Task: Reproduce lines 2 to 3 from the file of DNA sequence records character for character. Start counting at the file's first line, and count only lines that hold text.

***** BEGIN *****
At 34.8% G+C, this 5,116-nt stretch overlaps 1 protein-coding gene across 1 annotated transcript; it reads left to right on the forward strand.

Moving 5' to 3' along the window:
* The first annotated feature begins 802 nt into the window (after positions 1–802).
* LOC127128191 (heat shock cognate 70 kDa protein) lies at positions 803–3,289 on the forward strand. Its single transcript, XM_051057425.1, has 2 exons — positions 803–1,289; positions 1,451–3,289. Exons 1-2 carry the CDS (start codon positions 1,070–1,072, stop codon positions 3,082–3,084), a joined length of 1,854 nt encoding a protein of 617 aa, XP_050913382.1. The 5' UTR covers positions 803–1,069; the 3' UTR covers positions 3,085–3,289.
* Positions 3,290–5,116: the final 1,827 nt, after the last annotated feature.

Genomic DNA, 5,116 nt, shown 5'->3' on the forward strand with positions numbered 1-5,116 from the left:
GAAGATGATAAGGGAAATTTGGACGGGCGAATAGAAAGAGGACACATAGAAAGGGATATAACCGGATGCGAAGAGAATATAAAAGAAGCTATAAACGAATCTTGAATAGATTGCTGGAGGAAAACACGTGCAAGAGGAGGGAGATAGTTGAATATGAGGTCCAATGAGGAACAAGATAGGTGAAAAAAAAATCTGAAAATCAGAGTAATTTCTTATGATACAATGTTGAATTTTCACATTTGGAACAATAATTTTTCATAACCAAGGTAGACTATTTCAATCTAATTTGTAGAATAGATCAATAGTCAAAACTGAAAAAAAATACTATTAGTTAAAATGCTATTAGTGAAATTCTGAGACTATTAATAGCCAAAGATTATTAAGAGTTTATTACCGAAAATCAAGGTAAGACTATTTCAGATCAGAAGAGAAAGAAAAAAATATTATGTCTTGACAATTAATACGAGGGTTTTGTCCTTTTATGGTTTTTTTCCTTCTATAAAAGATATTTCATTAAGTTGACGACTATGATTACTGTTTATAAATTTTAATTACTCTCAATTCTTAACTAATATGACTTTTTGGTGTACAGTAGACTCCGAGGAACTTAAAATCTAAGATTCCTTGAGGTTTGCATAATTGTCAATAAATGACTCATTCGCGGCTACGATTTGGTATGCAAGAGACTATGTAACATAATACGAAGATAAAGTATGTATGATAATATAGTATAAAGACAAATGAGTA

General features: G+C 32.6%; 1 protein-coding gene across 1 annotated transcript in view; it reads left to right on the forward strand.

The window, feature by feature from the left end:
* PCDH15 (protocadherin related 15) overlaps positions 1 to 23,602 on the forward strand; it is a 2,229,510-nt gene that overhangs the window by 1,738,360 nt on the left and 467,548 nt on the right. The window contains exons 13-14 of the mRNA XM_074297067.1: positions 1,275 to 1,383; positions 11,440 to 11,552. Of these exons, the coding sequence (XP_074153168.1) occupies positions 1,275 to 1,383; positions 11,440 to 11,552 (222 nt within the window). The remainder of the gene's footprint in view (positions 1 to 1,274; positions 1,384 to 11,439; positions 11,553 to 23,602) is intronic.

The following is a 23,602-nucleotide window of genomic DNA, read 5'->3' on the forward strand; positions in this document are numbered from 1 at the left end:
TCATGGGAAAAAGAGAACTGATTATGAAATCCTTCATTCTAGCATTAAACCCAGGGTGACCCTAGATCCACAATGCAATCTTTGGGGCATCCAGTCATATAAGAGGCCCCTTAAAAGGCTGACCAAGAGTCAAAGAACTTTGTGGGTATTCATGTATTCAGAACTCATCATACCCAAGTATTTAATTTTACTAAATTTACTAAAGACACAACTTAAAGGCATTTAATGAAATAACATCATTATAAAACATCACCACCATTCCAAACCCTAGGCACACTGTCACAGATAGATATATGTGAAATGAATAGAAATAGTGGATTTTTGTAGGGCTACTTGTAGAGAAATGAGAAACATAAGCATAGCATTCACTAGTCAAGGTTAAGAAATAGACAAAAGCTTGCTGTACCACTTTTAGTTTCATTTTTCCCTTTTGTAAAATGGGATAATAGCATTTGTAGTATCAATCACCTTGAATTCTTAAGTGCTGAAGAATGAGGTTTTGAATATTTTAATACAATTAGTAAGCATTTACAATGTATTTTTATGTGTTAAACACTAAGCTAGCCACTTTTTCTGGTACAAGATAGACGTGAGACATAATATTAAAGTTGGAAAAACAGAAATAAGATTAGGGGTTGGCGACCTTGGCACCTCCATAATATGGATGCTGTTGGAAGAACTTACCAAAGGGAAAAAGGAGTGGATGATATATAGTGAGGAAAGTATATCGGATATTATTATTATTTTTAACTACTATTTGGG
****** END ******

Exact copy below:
Moving 5' to 3' along the window:
* The first annotated feature begins 802 nt into the window (after positions 1–802).